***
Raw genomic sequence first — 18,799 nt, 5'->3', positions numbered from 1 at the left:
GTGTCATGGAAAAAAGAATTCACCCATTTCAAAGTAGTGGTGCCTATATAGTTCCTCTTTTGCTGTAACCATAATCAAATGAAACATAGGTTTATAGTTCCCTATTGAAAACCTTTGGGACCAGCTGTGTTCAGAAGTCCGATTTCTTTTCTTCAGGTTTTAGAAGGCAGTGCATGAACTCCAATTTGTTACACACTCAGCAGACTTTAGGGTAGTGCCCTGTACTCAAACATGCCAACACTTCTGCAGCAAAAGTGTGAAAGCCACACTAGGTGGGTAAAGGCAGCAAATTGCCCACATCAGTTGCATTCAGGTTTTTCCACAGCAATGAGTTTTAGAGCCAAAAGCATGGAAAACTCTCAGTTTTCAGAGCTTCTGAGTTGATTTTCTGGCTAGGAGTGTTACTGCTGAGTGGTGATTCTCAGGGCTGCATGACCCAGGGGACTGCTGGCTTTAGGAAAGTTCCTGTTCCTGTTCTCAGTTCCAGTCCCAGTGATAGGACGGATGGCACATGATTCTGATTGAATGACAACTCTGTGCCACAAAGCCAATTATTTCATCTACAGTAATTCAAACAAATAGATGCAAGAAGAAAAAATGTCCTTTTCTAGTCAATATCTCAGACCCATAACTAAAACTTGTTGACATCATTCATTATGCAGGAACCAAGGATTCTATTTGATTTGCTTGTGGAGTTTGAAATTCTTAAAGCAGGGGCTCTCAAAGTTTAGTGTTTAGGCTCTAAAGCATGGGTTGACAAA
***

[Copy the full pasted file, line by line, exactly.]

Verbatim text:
Raw genomic sequence first — 18,799 nt, 5'->3', positions numbered from 1 at the left:
GTGTCATGGAAAAAAGAATTCACCCATTTCAAAGTAGTGGTGCCTATATAGTTCCTCTTTTGCTGTAACCATAATCAAATGAAACATAGGTTTATAGTTCCCTATTGAAAACCTTTGGGACCAGCTGTGTTCAGAAGTCCGATTTCTTTTCTTCAGGTTTTAGAAGGCAGTGCATGAACTCCAATTTGTTACACACTCAGCAGACTTTAGGGTAGTGCCCTGTACTCAAACATGCCAACACTTCTGCAGCAAAAGTGTGAAAGCCACACTAGGTGGGTAAAGGCAGCAAATTGCCCACATCAGTTGCATTCAGGTTTTTCCACAGCAATGAGTTTTAGAGCCAAAAGCATGGAAAACTCTCAGTTTTCAGAGCTTCTGAGTTGATTTTCTGGCTAGGAGTGTTACTGCTGAGTGGTGATTCTCAGGGCTGCATGACCCAGGGGACTGCTGGCTTTAGGAAAGTTCCTGTTCCTGTTCTCAGTTCCAGTCCCAGTGATAGGACGGATGGCACATGATTCTGATTGAATGACAACTCTGTGCCACAAAGCCAATTATTTCATCTACAGTAATTCAAACAAATAGATGCAAGAAGAAAAAATGTCCTTTTCTAGTCAATATCTCAGACCCATAACTAAAACTTGTTGACATCATTCATTATGCAGGAACCAAGGATTCTATTTGATTTGCTTGTGGAGTTTGAAATTCTTAAAGCAGGGGCTCTCAAAGTTTAGTGTTTAGGCTCTAAAGCATGGGTTGACAAA